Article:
More conservative voices on the SBC's Executive Committee wanted Broadway Baptist to do something clearly not required by the SBC constitution, Johnson writes.
The decision of the Southern Baptist Convention to find Broadway Baptist Church not in friendly cooperation is a missed opportunity for the denomination to reverse its regressive slide and take a small, safe step in the direction of inclusiveness.
For a year now, both Broadway and Southern Baptist leaders have worked diligently to maintain its historic, 127-year relationship. The ties that bind the church and denomination are strong and numerous, particularly given Broadway's close relationship with Southwestern Baptist Theological Seminary.
Last summer a motion was made by a North Carolina pastor to remove Broadway from the Southern Baptist Convention on the grounds that the church was in violation of Article III of the SBC constitution, which prohibits churches from taking any action "to affirm, approve or endorse homosexual behavior." How he concluded such a thing is a mystery; he has never had any formal communication with the church.
Nevertheless, the motion was referred to the SBC's Executive Committee of the Convention, which opened up a dialogue that was largely respectful and gracious. A spirit of concord and mutual understanding prevailed in our conversations and correspondence. A number of Southern Baptist leaders were helpful and constructive in behind-the-scenes ways to bring the matter to the positive conclusion of Broadway's continued friendly cooperation with the SBC.
It became clear early on that the Executive Committee did not wish to disfellowship Broadway. They seemed painfully aware of the negative, intolerant image of the SBC in American public life and were determined not to do anything more to contribute to that image. Furthermore, the committee appeared to embody more diversity and complexity than I had imagined.
We explained before the committee that Broadway has never entertained any formal order of business before the congregational body that constitutes an endorsement of homosexual behavior. We further explained that church membership and congregational service in no way denotes ratification of the behavior of the individual holding that membership and performing that service.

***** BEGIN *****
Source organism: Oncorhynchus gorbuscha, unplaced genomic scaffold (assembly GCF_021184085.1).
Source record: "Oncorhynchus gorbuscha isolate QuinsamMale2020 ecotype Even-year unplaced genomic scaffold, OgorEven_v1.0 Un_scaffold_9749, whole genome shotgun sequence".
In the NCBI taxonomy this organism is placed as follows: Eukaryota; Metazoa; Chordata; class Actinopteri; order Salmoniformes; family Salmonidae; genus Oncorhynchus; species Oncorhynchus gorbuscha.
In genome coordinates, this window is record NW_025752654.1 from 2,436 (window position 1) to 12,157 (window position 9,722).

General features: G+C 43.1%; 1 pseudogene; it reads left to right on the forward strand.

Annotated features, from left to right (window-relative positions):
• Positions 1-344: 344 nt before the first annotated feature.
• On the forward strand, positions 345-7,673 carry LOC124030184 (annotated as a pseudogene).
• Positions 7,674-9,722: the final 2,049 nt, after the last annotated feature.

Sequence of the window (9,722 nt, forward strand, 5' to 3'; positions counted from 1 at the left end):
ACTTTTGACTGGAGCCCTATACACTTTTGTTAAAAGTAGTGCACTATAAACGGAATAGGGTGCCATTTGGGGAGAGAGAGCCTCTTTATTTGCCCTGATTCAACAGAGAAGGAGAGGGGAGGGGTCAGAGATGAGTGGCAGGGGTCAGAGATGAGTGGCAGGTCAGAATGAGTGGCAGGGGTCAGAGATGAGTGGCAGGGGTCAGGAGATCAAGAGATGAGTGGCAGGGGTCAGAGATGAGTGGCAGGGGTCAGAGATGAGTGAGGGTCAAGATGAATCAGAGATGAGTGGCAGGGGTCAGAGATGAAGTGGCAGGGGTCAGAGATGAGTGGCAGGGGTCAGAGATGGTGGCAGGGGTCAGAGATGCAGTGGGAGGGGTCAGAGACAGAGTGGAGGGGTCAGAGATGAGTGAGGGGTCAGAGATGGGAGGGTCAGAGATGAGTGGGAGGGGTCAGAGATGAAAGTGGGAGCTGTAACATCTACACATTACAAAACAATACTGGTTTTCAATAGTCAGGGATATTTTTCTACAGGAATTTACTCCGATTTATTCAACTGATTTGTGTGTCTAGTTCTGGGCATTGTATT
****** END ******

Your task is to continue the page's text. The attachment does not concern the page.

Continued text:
Discussions were candid and thorough. More conservative voices on the Executive Committee wanted Broadway to do something clearly not required by the SBC constitution: Take formal congregational action to condemn homosexual behavior. This extraordinary measure has not been required of any other SBC church. It would be unprecedented and unauthorized. Such a requirement repeatedly surfaced in our deliberations, and each time the Executive Committee backed off it.
Our presentations were thoughtfully and hospitably received. A spirit of Christian reconciliation emerged. Several Executive Committee members privately questioned the SBC's authority to pursue the matter. I felt we had a historic opportunity to move the denomination in a progressive direction. It seemed that the committee was prepared to receive our direct, good-faith testimony of continued cooperation rather than scurrilous allegations from unnamed sources outside our congregation. (Perhaps when we finish purging our church roles of homosexual persons, we can get to work on weeding out the gossips.)
The breakdown came when those advocating the more rigorous constitutional test won the day. It became clear several weeks ago from the Executive Committee that Broadway would have to implement measures to identify, isolate and distinguish our gay and lesbian members from the rest of the congregation in order to be found in friendly cooperation. Of course, conscience, congregational autonomy and common decency prohibit us from doing so.
Now, it appears that the constitutional language as presently stated in Article III is not sufficient. It is not enough for cooperating Southern Baptist churches simply to take no action to affirm homosexual behavior. They must now take formal action explicitly to disapprove such behavior.
Every Southern Baptist church of any size has homosexual members. These friends pray with us, sing with us, give with us, serve with us and take the Body and Blood of Christ at the table of the Lord with us. Will the test imposed upon Broadway by the denomination now be required of all the churches?
The recommendation to disfellowship Broadway was unanimously passed in the Executive Committee. It was approved by the convention without discussion. Not even one lone solitary dissenting voice. Such uniformity of thought and silence of conscience mean that the SBC remains Baptist in name only.
The moral legalism inherent in the Southern Baptist Convention's decision indicates the spiritual disease infecting and destroying our Baptist body today. Instead of focusing our energies of love on a lonely and hurting world, we are obsessed with endlessly parsing out arcane legalities designed to assert our own moral purity and superiority.
It is a sound and fury signifying nothing.
Charles Johnson has just completed a year's interim at Broadway Baptist Church in Fort Worth, Texas. This column appeared previously on his blog.